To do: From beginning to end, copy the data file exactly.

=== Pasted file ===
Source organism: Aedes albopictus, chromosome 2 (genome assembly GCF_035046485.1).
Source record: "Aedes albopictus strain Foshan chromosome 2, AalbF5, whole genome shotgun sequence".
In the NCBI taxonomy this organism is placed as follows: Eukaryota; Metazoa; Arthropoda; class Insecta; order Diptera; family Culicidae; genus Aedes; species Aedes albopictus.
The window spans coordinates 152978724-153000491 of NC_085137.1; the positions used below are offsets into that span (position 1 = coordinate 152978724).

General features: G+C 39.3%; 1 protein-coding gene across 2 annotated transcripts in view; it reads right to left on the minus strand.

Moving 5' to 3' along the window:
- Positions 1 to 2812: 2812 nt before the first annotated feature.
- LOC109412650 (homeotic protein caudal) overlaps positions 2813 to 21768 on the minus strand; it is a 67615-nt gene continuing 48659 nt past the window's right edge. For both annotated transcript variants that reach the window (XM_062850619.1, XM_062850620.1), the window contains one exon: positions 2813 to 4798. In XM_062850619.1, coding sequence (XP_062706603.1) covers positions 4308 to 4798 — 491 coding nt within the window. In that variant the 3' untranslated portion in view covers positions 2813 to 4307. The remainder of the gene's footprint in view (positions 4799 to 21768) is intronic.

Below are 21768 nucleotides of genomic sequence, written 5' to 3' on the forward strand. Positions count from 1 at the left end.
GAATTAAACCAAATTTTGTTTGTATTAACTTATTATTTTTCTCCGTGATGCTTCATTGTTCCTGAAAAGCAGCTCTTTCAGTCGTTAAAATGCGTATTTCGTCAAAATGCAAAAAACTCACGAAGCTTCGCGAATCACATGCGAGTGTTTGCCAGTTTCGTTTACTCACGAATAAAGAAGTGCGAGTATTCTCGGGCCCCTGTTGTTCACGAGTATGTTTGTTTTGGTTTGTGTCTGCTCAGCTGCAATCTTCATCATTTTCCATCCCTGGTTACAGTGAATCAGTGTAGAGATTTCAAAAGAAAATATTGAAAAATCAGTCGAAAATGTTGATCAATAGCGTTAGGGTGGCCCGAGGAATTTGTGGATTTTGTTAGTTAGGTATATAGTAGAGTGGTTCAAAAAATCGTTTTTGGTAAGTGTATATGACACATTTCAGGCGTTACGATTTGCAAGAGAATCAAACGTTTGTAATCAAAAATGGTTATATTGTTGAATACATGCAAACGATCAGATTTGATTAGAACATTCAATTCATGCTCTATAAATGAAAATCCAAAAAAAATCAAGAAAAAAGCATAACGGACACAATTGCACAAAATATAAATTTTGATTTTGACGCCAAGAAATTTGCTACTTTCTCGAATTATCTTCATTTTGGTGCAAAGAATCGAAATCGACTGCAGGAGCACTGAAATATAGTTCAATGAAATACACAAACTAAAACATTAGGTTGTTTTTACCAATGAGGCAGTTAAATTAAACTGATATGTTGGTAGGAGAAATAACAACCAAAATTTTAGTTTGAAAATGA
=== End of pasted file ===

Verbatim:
Source organism: Aedes albopictus, chromosome 2 (genome assembly GCF_035046485.1).
Source record: "Aedes albopictus strain Foshan chromosome 2, AalbF5, whole genome shotgun sequence".
In the NCBI taxonomy this organism is placed as follows: Eukaryota; Metazoa; Arthropoda; class Insecta; order Diptera; family Culicidae; genus Aedes; species Aedes albopictus.
The window spans coordinates 152978724-153000491 of NC_085137.1; the positions used below are offsets into that span (position 1 = coordinate 152978724).

General features: G+C 39.3%; 1 protein-coding gene across 2 annotated transcripts in view; it reads right to left on the minus strand.

Moving 5' to 3' along the window:
- Positions 1 to 2812: 2812 nt before the first annotated feature.
- LOC109412650 (homeotic protein caudal) overlaps positions 2813 to 21768 on the minus strand; it is a 67615-nt gene continuing 48659 nt past the window's right edge. For both annotated transcript variants that reach the window (XM_062850619.1, XM_062850620.1), the window contains one exon: positions 2813 to 4798. In XM_062850619.1, coding sequence (XP_062706603.1) covers positions 4308 to 4798 — 491 coding nt within the window. In that variant the 3' untranslated portion in view covers positions 2813 to 4307. The remainder of the gene's footprint in view (positions 4799 to 21768) is intronic.

Below are 21768 nucleotides of genomic sequence, written 5' to 3' on the forward strand. Positions count from 1 at the left end.
GAATTAAACCAAATTTTGTTTGTATTAACTTATTATTTTTCTCCGTGATGCTTCATTGTTCCTGAAAAGCAGCTCTTTCAGTCGTTAAAATGCGTATTTCGTCAAAATGCAAAAAACTCACGAAGCTTCGCGAATCACATGCGAGTGTTTGCCAGTTTCGTTTACTCACGAATAAAGAAGTGCGAGTATTCTCGGGCCCCTGTTGTTCACGAGTATGTTTGTTTTGGTTTGTGTCTGCTCAGCTGCAATCTTCATCATTTTCCATCCCTGGTTACAGTGAATCAGTGTAGAGATTTCAAAAGAAAATATTGAAAAATCAGTCGAAAATGTTGATCAATAGCGTTAGGGTGGCCCGAGGAATTTGTGGATTTTGTTAGTTAGGTATATAGTAGAGTGGTTCAAAAAATCGTTTTTGGTAAGTGTATATGACACATTTCAGGCGTTACGATTTGCAAGAGAATCAAACGTTTGTAATCAAAAATGGTTATATTGTTGAATACATGCAAACGATCAGATTTGATTAGAACATTCAATTCATGCTCTATAAATGAAAATCCAAAAAAAATCAAGAAAAAAGCATAACGGACACAATTGCACAAAATATAAATTTTGATTTTGACGCCAAGAAATTTGCTACTTTCTCGAATTATCTTCATTTTGGTGCAAAGAATCGAAATCGACTGCAGGAGCACTGAAATATAGTTCAATGAAATACACAAACTAAAACATTAGGTTGTTTTTACCAATGAGGCAGTTAAATTAAACTGATATGTTGGTAGGAGAAATAACAACCAAAATTTTAGTTTGAAAATGA